‘Eurovision Song Contest: the story of Fire Saga’ (2022), opinion: Will Ferrell’s Eurovision film on Netflix that knows itself to be an idiot and manages to mimic the madness of Eurovision songs

If two years after ‘Eurovision Song Contest: The Story of Fire Saga’ (whose title I will summarize from now on) we continue to recognize ‘Haha, ding dong’ It’s like an involuntary anthem that the film has gone down in history for perfectly encapsulating the festival itself: it’s silly, it’s catchy, it’s tacky and it makes you spend two hours believing that the world is beautiful and full of absurdly danceable songs. In the only year in history that Eurovision failed us, Will Ferrell came to our rescue.

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Ha ha, ding dong!

Books and books could be written about why we in Europe forget all our problems for one night and come together to listen to 25 songs and vote for each other while making memes on Twitter. The Americans, of course, are so fascinated for the theme that they have mounted their own crappy Eurovision (which, in an act of rebellion and absurdity only possible in 2022, has won a K-pop song). Proof of this strange Yankee obsession is that Will Ferrell started trying to understand what this was all about, and got Netflix to finance it.

Will Ferrell has been married to the same woman for 22 years. Viveca Paulin– a Swedish woman who, of course, loves Eurovision – what sets this film apart from what it could have been is the lack of ironic distance and the absolute respect that Ferrell has for the festival. In 2018 he went to see the final, he met the contestants and prepared to write something to match, with the strangeness with which to face it being an American but the fascination of glitter and the crazy rhythms of the festival itself.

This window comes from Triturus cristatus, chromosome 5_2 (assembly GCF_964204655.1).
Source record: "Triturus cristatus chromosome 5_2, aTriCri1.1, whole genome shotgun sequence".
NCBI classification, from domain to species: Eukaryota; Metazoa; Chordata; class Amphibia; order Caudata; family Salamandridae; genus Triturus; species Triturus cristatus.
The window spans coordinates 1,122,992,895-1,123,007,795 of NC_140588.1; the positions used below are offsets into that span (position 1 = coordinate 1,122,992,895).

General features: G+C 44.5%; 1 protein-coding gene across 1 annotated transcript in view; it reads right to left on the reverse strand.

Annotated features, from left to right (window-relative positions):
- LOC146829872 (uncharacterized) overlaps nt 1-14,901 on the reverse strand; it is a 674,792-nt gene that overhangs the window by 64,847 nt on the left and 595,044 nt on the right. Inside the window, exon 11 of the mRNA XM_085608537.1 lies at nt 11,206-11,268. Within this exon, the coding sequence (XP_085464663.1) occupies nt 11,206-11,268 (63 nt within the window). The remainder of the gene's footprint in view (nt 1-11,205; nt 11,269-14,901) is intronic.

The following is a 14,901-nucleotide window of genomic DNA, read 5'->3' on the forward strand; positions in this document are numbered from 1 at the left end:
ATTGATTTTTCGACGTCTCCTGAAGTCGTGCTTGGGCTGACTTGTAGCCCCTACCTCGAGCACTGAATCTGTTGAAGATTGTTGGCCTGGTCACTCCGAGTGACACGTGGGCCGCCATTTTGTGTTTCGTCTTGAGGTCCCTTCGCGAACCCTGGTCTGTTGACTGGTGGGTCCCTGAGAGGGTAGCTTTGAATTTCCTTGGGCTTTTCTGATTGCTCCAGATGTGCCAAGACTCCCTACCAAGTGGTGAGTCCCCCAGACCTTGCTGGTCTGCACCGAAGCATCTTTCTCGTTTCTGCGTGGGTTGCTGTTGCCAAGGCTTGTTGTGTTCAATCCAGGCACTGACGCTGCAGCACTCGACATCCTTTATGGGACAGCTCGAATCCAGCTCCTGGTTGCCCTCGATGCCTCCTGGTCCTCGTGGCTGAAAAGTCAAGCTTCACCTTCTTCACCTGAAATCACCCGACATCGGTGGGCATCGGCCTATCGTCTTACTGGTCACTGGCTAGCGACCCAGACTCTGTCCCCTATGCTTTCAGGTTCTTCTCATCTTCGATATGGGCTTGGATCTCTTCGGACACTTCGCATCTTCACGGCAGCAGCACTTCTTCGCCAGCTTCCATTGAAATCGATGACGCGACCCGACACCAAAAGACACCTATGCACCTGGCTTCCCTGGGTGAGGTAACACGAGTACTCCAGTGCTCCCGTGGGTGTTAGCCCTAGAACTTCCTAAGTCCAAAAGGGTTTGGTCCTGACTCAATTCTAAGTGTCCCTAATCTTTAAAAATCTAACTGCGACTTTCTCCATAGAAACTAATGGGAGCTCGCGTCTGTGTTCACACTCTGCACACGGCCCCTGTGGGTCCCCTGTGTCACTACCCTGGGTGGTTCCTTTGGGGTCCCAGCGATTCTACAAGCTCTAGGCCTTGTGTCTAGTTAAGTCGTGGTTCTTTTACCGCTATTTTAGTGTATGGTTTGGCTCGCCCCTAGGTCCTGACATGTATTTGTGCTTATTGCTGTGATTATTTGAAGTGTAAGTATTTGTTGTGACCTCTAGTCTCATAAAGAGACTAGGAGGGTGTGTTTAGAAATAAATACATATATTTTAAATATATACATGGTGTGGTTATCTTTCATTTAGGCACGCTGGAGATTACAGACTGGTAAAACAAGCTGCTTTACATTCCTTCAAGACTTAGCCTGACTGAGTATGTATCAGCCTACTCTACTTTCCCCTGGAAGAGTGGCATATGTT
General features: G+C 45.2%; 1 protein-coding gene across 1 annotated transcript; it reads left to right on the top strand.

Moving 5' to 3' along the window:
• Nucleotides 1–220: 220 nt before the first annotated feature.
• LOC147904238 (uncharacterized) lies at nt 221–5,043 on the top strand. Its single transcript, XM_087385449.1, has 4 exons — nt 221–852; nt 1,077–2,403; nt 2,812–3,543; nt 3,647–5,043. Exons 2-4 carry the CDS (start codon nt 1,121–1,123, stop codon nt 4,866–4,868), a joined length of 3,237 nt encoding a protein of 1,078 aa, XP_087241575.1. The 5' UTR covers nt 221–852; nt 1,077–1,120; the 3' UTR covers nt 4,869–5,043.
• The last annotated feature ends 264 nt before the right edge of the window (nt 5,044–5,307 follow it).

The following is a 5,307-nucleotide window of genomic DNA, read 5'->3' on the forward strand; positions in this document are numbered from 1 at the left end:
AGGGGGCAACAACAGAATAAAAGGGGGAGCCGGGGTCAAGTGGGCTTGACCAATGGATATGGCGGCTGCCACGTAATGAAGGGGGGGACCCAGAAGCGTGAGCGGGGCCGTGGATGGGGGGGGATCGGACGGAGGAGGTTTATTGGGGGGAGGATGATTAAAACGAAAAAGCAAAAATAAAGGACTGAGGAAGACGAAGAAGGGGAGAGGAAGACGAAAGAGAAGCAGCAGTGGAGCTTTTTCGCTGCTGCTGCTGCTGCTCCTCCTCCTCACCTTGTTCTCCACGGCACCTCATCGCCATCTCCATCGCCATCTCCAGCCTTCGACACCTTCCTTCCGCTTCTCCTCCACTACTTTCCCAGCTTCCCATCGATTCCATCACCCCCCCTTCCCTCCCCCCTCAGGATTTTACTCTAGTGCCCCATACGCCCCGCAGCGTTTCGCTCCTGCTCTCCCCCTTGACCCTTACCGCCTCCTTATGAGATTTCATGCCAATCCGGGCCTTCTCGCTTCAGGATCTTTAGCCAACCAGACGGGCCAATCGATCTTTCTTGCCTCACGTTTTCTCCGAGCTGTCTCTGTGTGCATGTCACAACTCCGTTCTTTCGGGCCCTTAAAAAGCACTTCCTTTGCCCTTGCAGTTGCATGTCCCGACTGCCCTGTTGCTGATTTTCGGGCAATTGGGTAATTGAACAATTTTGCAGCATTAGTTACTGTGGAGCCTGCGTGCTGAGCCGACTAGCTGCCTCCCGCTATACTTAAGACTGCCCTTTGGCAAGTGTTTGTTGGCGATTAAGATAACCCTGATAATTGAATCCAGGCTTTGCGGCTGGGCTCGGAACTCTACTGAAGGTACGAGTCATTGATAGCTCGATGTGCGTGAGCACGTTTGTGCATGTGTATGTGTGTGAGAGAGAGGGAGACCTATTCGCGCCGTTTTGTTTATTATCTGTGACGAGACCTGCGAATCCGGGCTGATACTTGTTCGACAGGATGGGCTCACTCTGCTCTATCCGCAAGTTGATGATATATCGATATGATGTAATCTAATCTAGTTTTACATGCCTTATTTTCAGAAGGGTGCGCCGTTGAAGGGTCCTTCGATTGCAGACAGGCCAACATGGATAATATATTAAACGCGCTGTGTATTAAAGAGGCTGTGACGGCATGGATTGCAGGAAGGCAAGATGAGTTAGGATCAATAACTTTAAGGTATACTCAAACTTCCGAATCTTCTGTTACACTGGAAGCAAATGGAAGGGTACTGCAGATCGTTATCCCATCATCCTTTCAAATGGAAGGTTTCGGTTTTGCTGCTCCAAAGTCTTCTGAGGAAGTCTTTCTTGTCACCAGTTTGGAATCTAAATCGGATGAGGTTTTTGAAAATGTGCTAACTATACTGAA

Eurovision Song Contest

All those who do not understand what Eurovision is about can turn the page. Yes, really. This movie does not go with you: It is not a stark parody full of sarcasm but a story told from affection not only towards the history of the festival, but also towards the eternal losers, the tacky songs and the towns where being an artist is little more than a joke. The mix, while not memorable, is a happy little place.

Eurorrision

‘Eurovision: The Fire Saga Story’ can’t quite hit the right key in the script and the characters are not as developed as they could be during the excessive two hours of footage, but he is absolutely right in mimicking Eurovision songs: any song on his album could sound perfectly this Saturday in Turin. From ‘Husavik’, which was nominated for an Oscar, to that ten-minute medley that break the film without concession to bring together the biggest stars in the history of the festival singing a mix of ‘Believe’, ‘Ray of light’, ‘Ne partez pas sans moi’, ‘Waterloo’ and ‘I gotta feeling’. A wet dream for any hobbyist.

Eurovision Song Contest: Fire Saga

But the film has big problems, but the main one is its length, which it’s over two hours and it feels like a slab. No matter how much affection there is in the production, the relationship between the two protagonists does not end up working and some jokes (most of those that take place outside of Iceland) fall on deaf ears. When try a dramatic turn by surprise without neglecting the comedy short-circuits and ends aimlessly.

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Will Ferrell gives it all on paper between exacerbated parody and sensitivity, accompanied by a heart-stopping cast: Rachel McAdams, Graham Norton, Demi Lovato and Pierce Brosnan as the father who will never approve of his son singing at Eurovision. And as a gift, Eurovision representatives from the last ten years, including six winners: Loreen, Alexander Rybak, Jamala, Conchita Wurst, Netta, and Salvador Sobral. A eurofan paradise that makes you laugh, makes you a little tender and, above all, leaves you with the feeling of having seen a Eurovision gala. pure methadone.

an idiot movie

Being totally honest: ‘Eurovision: The Story of Fire Saga’ is a movie deep and honest idiot. But not in a negative or frustrating way: he knows he is, he embraces the silliness that this is all about. Precisely the only moment in which she slows down is when she becomes aware of herself and tries to be what she was never meant to be: a great little drama with Eurovision as a backdrop.

His great triumph is to understand the festival, laugh at him without being offensive and honor him without being cakey. It is not a film, of course, for those who grumble and look at the clock while everyone is having a good time next to them trying to guess the scores, nor for those who believe that Eurovision is a serious thing that must be taken almost academically.

‘Eurovision: The Fire Saga Story’ Is Perfect To Watch In Those Moments When You Miss the light, absurd, grandiloquent and tacky of a festival that continues to evolve every year without neglecting its DNA. And also to see Will Ferrell singing the catchiest song of the last decade. ‘Volcano man’? Of course not. Come on, all together: Haha, ding dong!